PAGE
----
Image: Volkswagen

With the current selection of trucks available to U.S.-based buyers based around large and expensive platforms, I’m inclined to believe there is a place in the market for a smaller compact pickup with a lower buy-in cost. Not everyone needs a body-on-frame truck built to tow a yacht. I’m not the only one tuning in to this line of thinking, as Volkswagen Group of America CEO Scott Keogh seems to think so, too.

Volkswagen sells a large variety of SUVs and crossovers in a bunch of different sizes here in the U.S. market, and it makes a couple of different trucks for other markets, but doesn’t sell any trucks in the world’s largest truck market. That’s a missed opportunity for the brand that could easily be rectified.


The brilliance of Volkswagen right now is in its modular MQB platform, which can be built into any number of configurations. It currently underpins everything from the two-seat Audi TT to the massive 7-seater Volkswagen Atlas. That modular platform could easily be pushed into a pickup form. Hell, Volkswagen could cut the roof off of the rear hatch area of the Golf Alltrack, Tiguan, and Atlas and immediately have three new pickups to debut in the U.S.

Give us a MQB-based pickup truck with the GTI’s 228 horsepower 258 lb-ft of torque 2.0-liter turbo four, and price it around $25,000 and you’ve got a winning formula. The old days of compact pickups could easily make a resurgence at a price and size like that. I still see old compact bench-seat Toyotas and Nissans around, but there isn’t anything on the market to take up that space. Volkswagen could be on to something here.

“I think we can comment with an extremely, let’s say, smart price point,” Keogh told Roadshow. “I don’t want to, you know, start to give away price points, but I think you could put a vehicle like that in the marketplace in, let’s say, the mid-20s with proper engine, proper everything.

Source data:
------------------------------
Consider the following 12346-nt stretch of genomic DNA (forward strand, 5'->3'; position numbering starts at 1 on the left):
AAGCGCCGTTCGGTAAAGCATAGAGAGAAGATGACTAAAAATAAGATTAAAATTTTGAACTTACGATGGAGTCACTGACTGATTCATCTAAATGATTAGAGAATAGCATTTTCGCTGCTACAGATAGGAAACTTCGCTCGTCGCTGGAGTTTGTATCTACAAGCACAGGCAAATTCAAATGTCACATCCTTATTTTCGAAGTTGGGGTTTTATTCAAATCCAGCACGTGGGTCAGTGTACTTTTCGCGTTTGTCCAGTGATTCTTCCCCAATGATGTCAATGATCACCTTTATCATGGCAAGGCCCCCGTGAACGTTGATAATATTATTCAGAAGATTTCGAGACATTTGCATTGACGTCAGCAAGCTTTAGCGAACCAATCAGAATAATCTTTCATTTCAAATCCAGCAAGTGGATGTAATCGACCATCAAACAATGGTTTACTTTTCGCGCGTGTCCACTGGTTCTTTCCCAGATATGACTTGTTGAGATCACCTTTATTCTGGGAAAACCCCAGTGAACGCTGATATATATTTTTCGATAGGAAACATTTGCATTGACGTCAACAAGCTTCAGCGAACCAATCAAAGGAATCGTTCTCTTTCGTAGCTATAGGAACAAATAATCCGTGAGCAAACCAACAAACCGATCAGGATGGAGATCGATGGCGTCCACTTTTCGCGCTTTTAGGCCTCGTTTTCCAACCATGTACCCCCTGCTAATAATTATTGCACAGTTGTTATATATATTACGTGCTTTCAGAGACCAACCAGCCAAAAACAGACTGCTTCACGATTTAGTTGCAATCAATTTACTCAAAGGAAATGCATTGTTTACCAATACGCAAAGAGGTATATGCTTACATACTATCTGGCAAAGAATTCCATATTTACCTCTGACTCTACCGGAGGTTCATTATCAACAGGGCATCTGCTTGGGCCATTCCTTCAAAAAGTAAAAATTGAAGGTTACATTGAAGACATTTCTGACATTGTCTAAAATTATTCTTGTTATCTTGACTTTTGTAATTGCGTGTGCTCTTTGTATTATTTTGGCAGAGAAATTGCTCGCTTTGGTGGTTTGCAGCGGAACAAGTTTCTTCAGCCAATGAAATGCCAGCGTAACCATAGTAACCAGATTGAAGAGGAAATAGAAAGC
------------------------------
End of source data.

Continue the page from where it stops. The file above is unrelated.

Keogh continued, “I do see an opportunity where these trucks have all moved into the 50s and the 60s [pricing] and beyond. That is the price of an expensive luxury car, not a normal luxury car, and I think there is an opportunity because people do need these vehicles, and I think Volkswagen’s always made cars for people who need vehicles. You know, they have families, they need safety, they need things, so you have to hit a good price point, and I think we can.” 


Volkswagen has a long history of unorthodox pickup truck solutions. I would be 100% in favor of adding another one to that roster. Especially with Volkswagen’s strategic partnership with Ford taking shape, perhaps it’s time for Ford’s compact Courier nameplate to come back by way of Volkswagen-based captive import.


Besides, people are already home-brewing their own Jetta-based pickups, so the concept is kind of already there. Bring on the right-sized and inexpensive pickups, we really need them.

Jalopnik contributor with a love for everything sketchy and eclectic.

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